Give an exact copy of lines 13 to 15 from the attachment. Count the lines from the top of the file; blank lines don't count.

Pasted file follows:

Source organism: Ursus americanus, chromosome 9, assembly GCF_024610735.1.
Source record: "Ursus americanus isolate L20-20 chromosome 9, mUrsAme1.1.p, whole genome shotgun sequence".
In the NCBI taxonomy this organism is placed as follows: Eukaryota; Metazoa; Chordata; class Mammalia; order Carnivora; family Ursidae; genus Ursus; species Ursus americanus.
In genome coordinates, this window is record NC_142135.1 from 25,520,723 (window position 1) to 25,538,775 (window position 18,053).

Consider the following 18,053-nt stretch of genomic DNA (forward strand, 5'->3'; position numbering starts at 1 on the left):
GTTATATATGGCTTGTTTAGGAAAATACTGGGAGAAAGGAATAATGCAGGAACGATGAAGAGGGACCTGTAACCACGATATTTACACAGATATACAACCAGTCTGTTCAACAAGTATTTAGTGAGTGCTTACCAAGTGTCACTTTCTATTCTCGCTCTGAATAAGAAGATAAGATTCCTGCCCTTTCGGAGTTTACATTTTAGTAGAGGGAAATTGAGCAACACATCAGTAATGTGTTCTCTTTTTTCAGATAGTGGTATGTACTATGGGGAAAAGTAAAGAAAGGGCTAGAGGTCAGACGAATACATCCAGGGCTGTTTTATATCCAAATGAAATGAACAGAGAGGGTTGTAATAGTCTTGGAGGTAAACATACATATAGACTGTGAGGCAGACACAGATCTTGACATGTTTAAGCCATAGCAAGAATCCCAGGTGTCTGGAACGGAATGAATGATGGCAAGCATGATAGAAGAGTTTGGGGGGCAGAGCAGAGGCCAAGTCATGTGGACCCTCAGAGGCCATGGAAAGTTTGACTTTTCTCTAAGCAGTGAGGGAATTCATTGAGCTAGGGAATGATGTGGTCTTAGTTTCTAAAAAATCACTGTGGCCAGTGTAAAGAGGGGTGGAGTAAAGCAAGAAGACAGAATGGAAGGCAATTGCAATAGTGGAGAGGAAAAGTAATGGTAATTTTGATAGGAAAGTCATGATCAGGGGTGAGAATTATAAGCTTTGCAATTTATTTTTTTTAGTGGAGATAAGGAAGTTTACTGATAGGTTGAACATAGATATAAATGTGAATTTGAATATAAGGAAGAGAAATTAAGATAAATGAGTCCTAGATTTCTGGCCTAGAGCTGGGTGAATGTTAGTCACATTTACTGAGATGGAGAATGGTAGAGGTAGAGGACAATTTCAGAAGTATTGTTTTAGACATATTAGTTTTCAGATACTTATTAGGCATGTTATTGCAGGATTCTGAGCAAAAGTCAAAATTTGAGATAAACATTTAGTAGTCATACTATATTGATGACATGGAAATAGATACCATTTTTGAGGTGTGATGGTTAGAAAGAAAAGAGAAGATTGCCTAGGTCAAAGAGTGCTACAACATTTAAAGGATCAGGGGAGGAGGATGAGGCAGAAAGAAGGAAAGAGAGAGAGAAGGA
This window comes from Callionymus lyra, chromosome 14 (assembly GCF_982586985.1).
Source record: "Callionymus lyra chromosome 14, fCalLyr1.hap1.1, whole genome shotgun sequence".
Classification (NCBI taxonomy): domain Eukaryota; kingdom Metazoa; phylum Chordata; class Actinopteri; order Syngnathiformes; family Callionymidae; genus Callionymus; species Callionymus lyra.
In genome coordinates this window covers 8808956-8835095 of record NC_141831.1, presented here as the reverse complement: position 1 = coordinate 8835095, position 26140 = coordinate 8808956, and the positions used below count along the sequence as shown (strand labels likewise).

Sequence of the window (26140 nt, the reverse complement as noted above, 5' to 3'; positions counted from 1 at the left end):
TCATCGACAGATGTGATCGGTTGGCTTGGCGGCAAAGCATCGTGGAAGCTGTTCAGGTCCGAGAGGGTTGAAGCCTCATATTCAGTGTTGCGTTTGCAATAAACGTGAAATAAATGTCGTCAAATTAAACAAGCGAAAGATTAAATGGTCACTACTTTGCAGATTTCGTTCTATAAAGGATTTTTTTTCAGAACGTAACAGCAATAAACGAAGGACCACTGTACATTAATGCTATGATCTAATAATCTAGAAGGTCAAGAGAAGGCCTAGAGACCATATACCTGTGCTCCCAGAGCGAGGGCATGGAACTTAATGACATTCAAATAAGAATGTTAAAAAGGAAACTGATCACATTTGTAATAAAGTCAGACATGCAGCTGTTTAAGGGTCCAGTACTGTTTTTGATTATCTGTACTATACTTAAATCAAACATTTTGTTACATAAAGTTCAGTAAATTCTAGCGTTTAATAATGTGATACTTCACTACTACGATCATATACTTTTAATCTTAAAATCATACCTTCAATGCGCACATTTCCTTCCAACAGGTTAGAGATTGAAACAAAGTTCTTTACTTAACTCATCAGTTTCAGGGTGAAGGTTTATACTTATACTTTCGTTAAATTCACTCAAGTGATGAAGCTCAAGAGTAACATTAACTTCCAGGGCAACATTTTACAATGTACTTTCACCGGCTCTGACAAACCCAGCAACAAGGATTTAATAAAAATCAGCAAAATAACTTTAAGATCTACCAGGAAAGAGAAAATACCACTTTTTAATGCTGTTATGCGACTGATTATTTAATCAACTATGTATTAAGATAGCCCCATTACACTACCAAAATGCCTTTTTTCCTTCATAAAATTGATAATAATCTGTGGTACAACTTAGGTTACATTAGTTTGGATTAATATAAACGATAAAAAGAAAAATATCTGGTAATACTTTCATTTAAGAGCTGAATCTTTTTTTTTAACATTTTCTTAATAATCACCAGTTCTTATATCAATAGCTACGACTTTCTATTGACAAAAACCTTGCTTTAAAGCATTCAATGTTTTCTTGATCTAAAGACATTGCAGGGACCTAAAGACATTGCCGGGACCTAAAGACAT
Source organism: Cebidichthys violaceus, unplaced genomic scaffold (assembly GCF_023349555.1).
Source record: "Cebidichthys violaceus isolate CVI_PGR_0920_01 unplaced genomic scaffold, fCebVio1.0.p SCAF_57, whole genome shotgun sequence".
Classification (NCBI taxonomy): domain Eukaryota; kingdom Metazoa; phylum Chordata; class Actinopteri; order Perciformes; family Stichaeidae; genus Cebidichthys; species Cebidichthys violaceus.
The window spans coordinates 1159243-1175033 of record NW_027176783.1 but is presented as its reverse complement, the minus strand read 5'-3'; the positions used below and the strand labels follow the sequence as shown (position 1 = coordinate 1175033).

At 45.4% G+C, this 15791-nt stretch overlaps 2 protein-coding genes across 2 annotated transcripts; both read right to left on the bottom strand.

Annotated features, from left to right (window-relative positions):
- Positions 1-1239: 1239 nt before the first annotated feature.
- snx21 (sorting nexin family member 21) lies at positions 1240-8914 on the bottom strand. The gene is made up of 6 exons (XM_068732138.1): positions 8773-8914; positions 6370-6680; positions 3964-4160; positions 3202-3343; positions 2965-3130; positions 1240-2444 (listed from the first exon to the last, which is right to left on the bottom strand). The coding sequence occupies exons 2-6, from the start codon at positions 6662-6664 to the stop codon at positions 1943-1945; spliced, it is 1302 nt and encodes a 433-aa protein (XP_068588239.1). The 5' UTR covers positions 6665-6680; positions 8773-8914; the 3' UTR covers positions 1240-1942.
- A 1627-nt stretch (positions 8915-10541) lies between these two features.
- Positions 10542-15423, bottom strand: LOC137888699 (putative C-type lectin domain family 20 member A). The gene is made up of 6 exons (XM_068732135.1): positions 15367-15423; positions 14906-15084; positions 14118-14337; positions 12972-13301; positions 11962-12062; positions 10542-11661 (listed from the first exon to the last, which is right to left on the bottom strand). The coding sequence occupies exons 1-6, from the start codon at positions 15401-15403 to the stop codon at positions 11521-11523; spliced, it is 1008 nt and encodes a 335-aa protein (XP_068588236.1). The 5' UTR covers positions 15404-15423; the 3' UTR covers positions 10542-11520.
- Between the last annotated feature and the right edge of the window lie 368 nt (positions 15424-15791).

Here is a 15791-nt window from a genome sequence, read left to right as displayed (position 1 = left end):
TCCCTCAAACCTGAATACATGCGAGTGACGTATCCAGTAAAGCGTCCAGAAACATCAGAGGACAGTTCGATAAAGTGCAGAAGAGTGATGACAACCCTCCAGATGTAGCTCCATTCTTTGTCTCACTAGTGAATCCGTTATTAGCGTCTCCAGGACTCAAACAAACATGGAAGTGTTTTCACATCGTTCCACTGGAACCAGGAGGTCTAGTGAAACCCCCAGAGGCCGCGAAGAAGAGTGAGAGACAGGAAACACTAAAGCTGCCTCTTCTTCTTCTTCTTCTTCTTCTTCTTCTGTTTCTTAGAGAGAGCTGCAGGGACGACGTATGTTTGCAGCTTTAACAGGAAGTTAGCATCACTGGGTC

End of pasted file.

Source organism: Cebidichthys violaceus, unplaced genomic scaffold (assembly GCF_023349555.1).
Source record: "Cebidichthys violaceus isolate CVI_PGR_0920_01 unplaced genomic scaffold, fCebVio1.0.p SCAF_57, whole genome shotgun sequence".
Classification (NCBI taxonomy): domain Eukaryota; kingdom Metazoa; phylum Chordata; class Actinopteri; order Perciformes; family Stichaeidae; genus Cebidichthys; species Cebidichthys violaceus.